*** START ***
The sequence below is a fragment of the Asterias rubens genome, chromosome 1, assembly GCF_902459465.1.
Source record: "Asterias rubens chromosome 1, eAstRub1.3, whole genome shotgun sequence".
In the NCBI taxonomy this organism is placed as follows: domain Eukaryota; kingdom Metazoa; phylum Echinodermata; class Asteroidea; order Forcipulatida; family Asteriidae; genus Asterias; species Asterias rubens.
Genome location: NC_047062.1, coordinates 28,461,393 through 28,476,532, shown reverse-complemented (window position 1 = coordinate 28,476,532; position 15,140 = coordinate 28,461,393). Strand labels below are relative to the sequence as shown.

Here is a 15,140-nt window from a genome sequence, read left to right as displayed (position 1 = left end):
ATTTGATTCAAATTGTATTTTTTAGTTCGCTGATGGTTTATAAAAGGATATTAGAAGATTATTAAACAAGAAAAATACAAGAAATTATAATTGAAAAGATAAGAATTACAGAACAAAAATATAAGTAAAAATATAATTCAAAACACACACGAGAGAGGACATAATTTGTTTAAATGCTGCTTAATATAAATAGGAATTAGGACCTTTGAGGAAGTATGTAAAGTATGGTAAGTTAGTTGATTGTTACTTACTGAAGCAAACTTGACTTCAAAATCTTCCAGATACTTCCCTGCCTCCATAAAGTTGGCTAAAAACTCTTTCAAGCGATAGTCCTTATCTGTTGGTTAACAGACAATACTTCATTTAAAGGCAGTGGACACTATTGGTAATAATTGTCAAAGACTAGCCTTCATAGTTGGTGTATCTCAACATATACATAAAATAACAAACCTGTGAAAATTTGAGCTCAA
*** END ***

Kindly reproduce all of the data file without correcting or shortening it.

The sequence below is a fragment of the Asterias rubens genome, chromosome 1, assembly GCF_902459465.1.
Source record: "Asterias rubens chromosome 1, eAstRub1.3, whole genome shotgun sequence".
In the NCBI taxonomy this organism is placed as follows: domain Eukaryota; kingdom Metazoa; phylum Echinodermata; class Asteroidea; order Forcipulatida; family Asteriidae; genus Asterias; species Asterias rubens.
Genome location: NC_047062.1, coordinates 28,461,393 through 28,476,532, shown reverse-complemented (window position 1 = coordinate 28,476,532; position 15,140 = coordinate 28,461,393). Strand labels below are relative to the sequence as shown.

Here is a 15,140-nt window from a genome sequence, read left to right as displayed (position 1 = left end):
ATTTGATTCAAATTGTATTTTTTAGTTCGCTGATGGTTTATAAAAGGATATTAGAAGATTATTAAACAAGAAAAATACAAGAAATTATAATTGAAAAGATAAGAATTACAGAACAAAAATATAAGTAAAAATATAATTCAAAACACACACGAGAGAGGACATAATTTGTTTAAATGCTGCTTAATATAAATAGGAATTAGGACCTTTGAGGAAGTATGTAAAGTATGGTAAGTTAGTTGATTGTTACTTACTGAAGCAAACTTGACTTCAAAATCTTCCAGATACTTCCCTGCCTCCATAAAGTTGGCTAAAAACTCTTTCAAGCGATAGTCCTTATCTGTTGGTTAACAGACAATACTTCATTTAAAGGCAGTGGACACTATTGGTAATAATTGTCAAAGACTAGCCTTCATAGTTGGTGTATCTCAACATATACATAAAATAACAAACCTGTGAAAATTTGAGCTCAA